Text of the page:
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Thread: how to get acronyms to not read as words in an alt attribute

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Number of posts in this thread: 19 (In chronological order)

From: Angela French
Date: Wed, May 08 2013 11:24AM
Subject: how to get acronyms to not read as words in an alt attribute
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The new app we are working on has to do with GED (read as individual letters) exams. The logo is a graphic that reads "GED Verify". NVDA pronounces it as rhyming with "head" . Are there techniques that can be used to change the pronunciation? I thought putting periods between the letters like G.E.D. would work, but NVDA read that as " g dot e dot d dot" which is worse.

Perhaps the issue is that I cannot actually use the <abbr> or <acronym> tag in an alt attribute?

Any ideas?

Thank you,


Angela French
Internet Specialist
State Board for Community and Technical Colleges
360-704-4316
= EMAIL ADDRESS REMOVED =
http://www.checkoutacollege.com/
http://www.sbctc.edu

From: David Farough
Date: Wed, May 08 2013 11:39AM
Subject: Re: how to get acronyms to not read as words in an alt attribute
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G.E.D works for me.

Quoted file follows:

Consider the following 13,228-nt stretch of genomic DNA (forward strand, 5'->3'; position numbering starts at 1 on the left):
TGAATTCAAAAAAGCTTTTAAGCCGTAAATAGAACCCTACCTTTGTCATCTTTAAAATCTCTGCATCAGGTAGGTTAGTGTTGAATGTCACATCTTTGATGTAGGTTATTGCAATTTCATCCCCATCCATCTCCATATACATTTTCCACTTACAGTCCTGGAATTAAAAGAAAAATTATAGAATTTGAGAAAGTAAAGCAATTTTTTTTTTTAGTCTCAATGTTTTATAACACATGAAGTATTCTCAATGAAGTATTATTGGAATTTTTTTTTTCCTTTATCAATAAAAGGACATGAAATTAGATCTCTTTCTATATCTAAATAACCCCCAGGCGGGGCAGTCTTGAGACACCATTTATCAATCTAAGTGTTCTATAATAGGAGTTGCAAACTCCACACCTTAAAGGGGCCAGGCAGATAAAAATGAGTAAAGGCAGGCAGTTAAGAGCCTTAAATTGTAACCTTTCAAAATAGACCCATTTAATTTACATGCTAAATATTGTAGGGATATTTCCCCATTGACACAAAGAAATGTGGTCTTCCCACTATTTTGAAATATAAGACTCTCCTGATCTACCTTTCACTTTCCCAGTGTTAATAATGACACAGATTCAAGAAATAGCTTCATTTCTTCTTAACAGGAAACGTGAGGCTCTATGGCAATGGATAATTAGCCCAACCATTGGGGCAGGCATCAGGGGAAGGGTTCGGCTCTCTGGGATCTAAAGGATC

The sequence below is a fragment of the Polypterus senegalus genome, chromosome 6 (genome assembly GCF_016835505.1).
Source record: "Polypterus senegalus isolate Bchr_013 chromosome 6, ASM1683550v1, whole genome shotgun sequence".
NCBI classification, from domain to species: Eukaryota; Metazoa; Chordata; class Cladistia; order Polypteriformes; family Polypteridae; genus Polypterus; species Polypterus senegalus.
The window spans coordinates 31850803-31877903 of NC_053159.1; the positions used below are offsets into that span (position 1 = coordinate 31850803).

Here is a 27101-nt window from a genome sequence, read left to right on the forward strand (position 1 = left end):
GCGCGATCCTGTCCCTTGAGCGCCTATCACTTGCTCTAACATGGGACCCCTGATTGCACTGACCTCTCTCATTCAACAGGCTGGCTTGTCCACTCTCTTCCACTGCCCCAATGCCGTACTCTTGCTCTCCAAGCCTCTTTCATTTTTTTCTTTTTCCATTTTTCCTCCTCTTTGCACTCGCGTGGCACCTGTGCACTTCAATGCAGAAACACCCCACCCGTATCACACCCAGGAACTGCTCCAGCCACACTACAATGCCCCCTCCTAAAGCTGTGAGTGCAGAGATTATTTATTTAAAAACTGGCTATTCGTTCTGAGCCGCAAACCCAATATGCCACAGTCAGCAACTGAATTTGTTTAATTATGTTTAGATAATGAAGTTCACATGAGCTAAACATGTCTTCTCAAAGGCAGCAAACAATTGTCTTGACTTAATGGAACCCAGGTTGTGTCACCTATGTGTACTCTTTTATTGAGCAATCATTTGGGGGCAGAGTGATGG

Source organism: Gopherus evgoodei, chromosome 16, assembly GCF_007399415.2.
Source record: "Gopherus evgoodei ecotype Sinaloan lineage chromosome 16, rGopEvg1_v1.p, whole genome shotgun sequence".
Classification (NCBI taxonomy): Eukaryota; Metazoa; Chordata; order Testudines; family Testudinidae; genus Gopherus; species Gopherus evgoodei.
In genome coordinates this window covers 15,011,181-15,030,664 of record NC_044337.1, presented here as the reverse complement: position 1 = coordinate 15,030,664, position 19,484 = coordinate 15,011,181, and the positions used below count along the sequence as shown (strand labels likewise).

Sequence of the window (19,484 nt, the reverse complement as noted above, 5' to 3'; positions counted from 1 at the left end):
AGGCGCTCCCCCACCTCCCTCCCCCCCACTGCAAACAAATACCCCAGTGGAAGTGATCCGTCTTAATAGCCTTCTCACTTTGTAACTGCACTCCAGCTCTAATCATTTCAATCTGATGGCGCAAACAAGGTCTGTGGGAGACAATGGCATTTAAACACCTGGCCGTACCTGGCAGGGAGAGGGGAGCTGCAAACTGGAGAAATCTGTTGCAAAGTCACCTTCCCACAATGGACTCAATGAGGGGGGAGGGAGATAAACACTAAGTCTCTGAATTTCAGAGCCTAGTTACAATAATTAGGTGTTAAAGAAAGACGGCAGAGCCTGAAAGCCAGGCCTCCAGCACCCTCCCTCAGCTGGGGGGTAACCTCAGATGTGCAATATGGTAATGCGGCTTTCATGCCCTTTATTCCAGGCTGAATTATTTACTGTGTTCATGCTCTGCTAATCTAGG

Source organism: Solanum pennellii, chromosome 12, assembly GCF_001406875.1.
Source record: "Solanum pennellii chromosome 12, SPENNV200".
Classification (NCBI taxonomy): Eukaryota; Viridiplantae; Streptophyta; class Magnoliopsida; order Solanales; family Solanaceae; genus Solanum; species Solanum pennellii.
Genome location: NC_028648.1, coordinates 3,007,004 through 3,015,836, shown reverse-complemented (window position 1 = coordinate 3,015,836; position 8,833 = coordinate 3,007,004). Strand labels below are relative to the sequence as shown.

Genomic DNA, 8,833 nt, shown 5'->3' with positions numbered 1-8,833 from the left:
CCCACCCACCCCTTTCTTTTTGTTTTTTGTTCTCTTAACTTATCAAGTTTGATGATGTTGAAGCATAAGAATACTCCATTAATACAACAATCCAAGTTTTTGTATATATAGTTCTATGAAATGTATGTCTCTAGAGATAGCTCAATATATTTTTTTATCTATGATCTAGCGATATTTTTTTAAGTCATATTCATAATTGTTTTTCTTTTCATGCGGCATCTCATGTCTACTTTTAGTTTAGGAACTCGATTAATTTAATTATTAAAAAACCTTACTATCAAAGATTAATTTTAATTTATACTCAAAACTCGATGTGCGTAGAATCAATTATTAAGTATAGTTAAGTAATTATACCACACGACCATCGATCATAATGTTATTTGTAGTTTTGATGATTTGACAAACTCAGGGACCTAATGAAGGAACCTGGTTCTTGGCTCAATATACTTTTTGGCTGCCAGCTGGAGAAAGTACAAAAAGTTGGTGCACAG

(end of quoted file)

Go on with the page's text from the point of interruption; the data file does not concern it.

From: Angela French
Date: Wed, May 08 2013 11:42AM
Subject: Re: how to get acronyms to not read as words in an alt attribute
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Do you mean it reads it as separate letters, or that it inserts the "dots" and you are okay with that? Is the behavior different between reading an email and reading in a web browser?

From: Bryan Garaventa
Date: Wed, May 08 2013 11:49AM
Subject: Re: how to get acronyms to not read as words in an alt attribute
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The . is read as dot.

If you absolutely need to break it out, you can simply use offscreen text
like so:

G<span class="offscreen">&nbsp;</span>E<span
class="offscreen">&nbsp;</span>D

Visually it will look the same, but will be announced as individual letters
for screen reader users.

From: Olaf Drümmer
Date: Wed, May 08 2013 12:00PM
Subject: Re: how to get acronyms to not read as words in an alt attribute